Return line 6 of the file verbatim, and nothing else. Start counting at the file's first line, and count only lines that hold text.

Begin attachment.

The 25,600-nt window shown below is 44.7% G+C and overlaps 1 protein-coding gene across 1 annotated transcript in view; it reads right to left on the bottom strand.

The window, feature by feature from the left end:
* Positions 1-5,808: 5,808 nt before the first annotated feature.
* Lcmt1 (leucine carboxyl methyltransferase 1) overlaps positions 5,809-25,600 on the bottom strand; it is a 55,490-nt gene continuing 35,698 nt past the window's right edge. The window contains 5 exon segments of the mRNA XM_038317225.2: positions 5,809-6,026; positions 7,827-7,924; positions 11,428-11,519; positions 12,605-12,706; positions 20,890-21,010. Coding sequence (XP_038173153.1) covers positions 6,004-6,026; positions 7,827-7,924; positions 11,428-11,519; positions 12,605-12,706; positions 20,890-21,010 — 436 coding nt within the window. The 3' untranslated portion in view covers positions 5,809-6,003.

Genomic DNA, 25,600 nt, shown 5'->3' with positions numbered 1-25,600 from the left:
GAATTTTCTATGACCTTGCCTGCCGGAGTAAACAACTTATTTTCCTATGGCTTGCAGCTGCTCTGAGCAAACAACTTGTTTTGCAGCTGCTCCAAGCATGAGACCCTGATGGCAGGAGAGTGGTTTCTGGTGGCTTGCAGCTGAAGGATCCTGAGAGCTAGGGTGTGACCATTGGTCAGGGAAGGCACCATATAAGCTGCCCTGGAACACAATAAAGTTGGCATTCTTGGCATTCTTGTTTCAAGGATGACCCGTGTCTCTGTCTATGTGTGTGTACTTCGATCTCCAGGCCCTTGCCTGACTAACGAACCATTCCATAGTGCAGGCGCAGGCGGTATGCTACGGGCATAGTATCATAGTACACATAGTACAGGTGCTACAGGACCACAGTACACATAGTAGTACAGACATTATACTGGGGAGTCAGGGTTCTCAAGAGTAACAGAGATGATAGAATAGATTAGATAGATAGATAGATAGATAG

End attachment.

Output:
GAATTTTCTATGACCTTGCCTGCCGGAGTAAACAACTTATTTTCCTATGGCTTGCAGCTGCTCTGAGCAAACAACTTGTTTTGCAGCTGCTCCAAGCATGAGACCCTGATGGCAGGAGAGTGGTTTCTGGTGGCTTGCAGCTGAAGGATCCTGAGAGCTAGGGTGTGACCATTGGTCAGGGAAGGCACCATATAAGCTGCCCTGGAACACAATAAAGTTGGCATTCTTGGCATTCTTGTTTCAAGGATGACCCGTGTCTCTGTCTATGTGTGTGTACTTCGATCTCCAGGCCCTTGCCTGACTAACGAACCATTCCATAGTGCAGGCGCAGGCGGTATGCTACGGGCATAGTATCATAGTACACATAGTACAGGTGCTACAGGACCACAGTACACATAGTAGTACAGACATTATACTGGGGAGTCAGGGTTCTCAAGAGTAACAGAGATGATAGAATAGATTAGATAGATAGATAGATAGATAG